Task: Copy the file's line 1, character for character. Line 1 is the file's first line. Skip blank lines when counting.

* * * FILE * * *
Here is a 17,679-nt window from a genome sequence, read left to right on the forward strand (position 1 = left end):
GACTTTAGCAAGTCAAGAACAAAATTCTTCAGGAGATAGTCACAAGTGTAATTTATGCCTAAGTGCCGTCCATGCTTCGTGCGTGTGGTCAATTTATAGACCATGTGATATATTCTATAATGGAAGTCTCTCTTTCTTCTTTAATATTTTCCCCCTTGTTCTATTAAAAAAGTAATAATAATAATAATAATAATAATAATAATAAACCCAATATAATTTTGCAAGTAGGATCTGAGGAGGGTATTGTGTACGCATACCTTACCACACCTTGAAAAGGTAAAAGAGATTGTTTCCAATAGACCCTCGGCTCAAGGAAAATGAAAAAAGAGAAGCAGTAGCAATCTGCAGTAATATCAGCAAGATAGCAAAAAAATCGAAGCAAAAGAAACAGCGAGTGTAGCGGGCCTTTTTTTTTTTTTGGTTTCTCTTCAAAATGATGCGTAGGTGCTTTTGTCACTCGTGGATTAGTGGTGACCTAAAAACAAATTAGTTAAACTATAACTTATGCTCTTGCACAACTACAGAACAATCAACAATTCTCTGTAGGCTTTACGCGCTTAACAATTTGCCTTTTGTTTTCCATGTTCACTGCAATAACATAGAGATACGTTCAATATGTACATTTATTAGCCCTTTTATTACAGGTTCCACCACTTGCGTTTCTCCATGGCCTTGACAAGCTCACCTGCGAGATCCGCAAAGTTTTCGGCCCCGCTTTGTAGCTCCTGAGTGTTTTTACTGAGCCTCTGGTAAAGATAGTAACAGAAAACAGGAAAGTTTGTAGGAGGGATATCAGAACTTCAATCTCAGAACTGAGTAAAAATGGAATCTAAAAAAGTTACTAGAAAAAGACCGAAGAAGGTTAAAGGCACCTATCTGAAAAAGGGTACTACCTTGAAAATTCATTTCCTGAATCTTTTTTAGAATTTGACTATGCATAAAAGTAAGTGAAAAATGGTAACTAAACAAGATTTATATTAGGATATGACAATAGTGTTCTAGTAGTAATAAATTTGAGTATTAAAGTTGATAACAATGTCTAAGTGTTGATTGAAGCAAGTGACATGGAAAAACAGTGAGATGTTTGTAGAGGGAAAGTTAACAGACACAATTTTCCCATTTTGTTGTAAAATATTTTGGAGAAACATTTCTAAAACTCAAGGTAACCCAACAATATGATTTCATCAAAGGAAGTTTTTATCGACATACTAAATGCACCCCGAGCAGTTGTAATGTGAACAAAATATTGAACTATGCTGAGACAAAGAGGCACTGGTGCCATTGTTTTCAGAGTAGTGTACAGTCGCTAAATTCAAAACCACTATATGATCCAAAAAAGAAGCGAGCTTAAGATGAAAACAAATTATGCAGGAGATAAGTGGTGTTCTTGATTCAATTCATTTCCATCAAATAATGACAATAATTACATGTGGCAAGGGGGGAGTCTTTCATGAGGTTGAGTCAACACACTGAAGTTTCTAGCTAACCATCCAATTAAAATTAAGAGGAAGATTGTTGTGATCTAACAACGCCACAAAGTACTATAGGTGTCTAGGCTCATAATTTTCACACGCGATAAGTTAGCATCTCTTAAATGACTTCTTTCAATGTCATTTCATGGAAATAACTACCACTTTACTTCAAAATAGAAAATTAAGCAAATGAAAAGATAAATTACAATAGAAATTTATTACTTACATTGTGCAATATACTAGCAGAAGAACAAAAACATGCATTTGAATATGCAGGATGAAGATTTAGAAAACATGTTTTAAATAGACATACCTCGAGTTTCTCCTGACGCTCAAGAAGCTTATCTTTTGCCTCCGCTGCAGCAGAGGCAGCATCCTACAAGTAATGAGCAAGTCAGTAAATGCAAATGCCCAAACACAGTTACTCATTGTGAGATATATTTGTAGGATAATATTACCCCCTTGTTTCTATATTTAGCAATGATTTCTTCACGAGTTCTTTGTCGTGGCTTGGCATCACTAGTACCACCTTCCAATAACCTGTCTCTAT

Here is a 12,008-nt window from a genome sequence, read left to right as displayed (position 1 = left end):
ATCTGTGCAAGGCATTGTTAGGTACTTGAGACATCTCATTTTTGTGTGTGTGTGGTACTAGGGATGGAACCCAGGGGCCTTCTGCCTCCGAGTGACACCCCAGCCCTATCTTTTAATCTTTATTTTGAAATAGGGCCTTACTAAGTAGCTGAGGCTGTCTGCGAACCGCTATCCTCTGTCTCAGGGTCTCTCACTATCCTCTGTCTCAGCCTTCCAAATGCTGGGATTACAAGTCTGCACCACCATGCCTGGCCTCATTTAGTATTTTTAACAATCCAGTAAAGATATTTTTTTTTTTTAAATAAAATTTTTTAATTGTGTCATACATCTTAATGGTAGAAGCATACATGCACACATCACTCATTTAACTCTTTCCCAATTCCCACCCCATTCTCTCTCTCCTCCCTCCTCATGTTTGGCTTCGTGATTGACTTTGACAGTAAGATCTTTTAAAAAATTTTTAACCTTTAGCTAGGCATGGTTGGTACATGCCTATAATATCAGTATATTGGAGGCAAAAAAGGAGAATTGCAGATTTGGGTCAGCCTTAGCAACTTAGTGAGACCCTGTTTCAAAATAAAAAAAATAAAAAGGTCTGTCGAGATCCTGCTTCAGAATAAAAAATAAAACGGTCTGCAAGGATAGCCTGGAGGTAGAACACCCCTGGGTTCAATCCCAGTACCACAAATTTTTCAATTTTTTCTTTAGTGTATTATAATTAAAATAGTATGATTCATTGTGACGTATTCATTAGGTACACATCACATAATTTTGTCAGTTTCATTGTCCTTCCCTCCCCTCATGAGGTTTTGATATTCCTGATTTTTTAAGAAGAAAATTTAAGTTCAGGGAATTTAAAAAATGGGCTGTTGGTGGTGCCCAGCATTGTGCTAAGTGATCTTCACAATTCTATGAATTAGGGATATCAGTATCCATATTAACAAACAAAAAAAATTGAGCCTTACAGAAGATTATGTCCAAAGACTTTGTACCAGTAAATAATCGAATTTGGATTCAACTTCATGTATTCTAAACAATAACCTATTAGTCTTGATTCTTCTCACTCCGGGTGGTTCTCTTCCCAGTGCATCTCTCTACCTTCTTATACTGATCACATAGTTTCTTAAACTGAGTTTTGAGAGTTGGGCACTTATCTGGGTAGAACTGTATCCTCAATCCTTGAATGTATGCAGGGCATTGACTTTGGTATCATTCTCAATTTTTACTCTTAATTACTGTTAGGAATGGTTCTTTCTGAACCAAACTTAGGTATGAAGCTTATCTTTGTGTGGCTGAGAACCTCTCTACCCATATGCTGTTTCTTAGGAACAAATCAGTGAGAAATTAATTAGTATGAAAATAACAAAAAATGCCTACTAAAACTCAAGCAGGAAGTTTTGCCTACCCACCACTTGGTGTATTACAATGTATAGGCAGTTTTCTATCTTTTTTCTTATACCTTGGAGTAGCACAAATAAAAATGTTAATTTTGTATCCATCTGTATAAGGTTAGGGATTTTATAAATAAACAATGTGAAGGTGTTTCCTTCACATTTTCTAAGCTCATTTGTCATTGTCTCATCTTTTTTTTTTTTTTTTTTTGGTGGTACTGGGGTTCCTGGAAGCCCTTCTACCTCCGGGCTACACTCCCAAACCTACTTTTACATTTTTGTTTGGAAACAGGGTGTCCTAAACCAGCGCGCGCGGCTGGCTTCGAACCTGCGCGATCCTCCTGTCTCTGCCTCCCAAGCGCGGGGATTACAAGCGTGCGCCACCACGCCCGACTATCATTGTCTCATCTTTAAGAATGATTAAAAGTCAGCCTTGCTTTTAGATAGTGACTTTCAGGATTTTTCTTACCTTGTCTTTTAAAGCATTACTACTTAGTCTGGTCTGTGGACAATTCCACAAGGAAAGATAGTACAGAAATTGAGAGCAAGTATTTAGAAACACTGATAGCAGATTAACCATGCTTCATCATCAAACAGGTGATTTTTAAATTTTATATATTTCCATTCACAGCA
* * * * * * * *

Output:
Here is a 17,679-nt window from a genome sequence, read left to right on the forward strand (position 1 = left end):